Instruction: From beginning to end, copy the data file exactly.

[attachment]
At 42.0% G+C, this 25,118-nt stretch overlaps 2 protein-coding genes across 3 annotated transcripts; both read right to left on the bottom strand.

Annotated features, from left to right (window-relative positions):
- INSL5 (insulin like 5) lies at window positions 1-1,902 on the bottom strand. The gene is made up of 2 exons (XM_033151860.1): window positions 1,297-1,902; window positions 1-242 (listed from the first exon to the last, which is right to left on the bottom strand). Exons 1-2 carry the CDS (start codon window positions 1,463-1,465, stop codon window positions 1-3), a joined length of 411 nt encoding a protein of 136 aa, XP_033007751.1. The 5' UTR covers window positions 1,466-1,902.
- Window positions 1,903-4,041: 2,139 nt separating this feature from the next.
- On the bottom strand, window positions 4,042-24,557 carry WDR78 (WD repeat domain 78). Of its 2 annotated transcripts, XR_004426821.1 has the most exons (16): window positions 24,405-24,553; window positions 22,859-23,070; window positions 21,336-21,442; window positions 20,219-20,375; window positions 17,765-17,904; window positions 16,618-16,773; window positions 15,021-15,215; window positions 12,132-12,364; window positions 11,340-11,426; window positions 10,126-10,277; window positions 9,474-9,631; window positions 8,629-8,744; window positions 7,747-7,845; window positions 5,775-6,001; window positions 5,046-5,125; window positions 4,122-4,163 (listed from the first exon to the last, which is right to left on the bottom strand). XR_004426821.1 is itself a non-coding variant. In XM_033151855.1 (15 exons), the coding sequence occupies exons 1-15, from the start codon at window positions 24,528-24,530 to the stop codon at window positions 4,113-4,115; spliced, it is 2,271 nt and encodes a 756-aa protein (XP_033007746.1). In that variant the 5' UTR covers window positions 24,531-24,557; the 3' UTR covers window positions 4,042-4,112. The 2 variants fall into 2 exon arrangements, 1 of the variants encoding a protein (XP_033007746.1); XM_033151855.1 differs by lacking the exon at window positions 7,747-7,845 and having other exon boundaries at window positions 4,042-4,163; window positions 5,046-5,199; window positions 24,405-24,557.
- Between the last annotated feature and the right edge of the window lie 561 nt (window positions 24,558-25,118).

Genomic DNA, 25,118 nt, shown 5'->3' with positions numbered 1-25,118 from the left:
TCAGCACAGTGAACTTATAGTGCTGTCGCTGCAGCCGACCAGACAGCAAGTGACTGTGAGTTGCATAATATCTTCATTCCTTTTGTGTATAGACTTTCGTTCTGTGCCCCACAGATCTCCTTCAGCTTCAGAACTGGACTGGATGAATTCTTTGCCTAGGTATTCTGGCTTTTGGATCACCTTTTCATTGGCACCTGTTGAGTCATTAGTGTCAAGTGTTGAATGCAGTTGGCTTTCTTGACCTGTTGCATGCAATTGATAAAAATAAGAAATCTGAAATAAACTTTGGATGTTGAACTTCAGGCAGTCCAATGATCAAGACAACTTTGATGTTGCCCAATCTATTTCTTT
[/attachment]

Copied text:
At 42.0% G+C, this 25,118-nt stretch overlaps 2 protein-coding genes across 3 annotated transcripts; both read right to left on the bottom strand.

Annotated features, from left to right (window-relative positions):
- INSL5 (insulin like 5) lies at window positions 1-1,902 on the bottom strand. The gene is made up of 2 exons (XM_033151860.1): window positions 1,297-1,902; window positions 1-242 (listed from the first exon to the last, which is right to left on the bottom strand). Exons 1-2 carry the CDS (start codon window positions 1,463-1,465, stop codon window positions 1-3), a joined length of 411 nt encoding a protein of 136 aa, XP_033007751.1. The 5' UTR covers window positions 1,466-1,902.
- Window positions 1,903-4,041: 2,139 nt separating this feature from the next.
- On the bottom strand, window positions 4,042-24,557 carry WDR78 (WD repeat domain 78). Of its 2 annotated transcripts, XR_004426821.1 has the most exons (16): window positions 24,405-24,553; window positions 22,859-23,070; window positions 21,336-21,442; window positions 20,219-20,375; window positions 17,765-17,904; window positions 16,618-16,773; window positions 15,021-15,215; window positions 12,132-12,364; window positions 11,340-11,426; window positions 10,126-10,277; window positions 9,474-9,631; window positions 8,629-8,744; window positions 7,747-7,845; window positions 5,775-6,001; window positions 5,046-5,125; window positions 4,122-4,163 (listed from the first exon to the last, which is right to left on the bottom strand). XR_004426821.1 is itself a non-coding variant. In XM_033151855.1 (15 exons), the coding sequence occupies exons 1-15, from the start codon at window positions 24,528-24,530 to the stop codon at window positions 4,113-4,115; spliced, it is 2,271 nt and encodes a 756-aa protein (XP_033007746.1). In that variant the 5' UTR covers window positions 24,531-24,557; the 3' UTR covers window positions 4,042-4,112. The 2 variants fall into 2 exon arrangements, 1 of the variants encoding a protein (XP_033007746.1); XM_033151855.1 differs by lacking the exon at window positions 7,747-7,845 and having other exon boundaries at window positions 4,042-4,163; window positions 5,046-5,199; window positions 24,405-24,557.
- Between the last annotated feature and the right edge of the window lie 561 nt (window positions 24,558-25,118).

Genomic DNA, 25,118 nt, shown 5'->3' with positions numbered 1-25,118 from the left:
TCAGCACAGTGAACTTATAGTGCTGTCGCTGCAGCCGACCAGACAGCAAGTGACTGTGAGTTGCATAATATCTTCATTCCTTTTGTGTATAGACTTTCGTTCTGTGCCCCACAGATCTCCTTCAGCTTCAGAACTGGACTGGATGAATTCTTTGCCTAGGTATTCTGGCTTTTGGATCACCTTTTCATTGGCACCTGTTGAGTCATTAGTGTCAAGTGTTGAATGCAGTTGGCTTTCTTGACCTGTTGCATGCAATTGATAAAAATAAGAAATCTGAAATAAACTTTGGATGTTGAACTTCAGGCAGTCCAATGATCAAGACAACTTTGATGTTGCCCAATCTATTTCTTT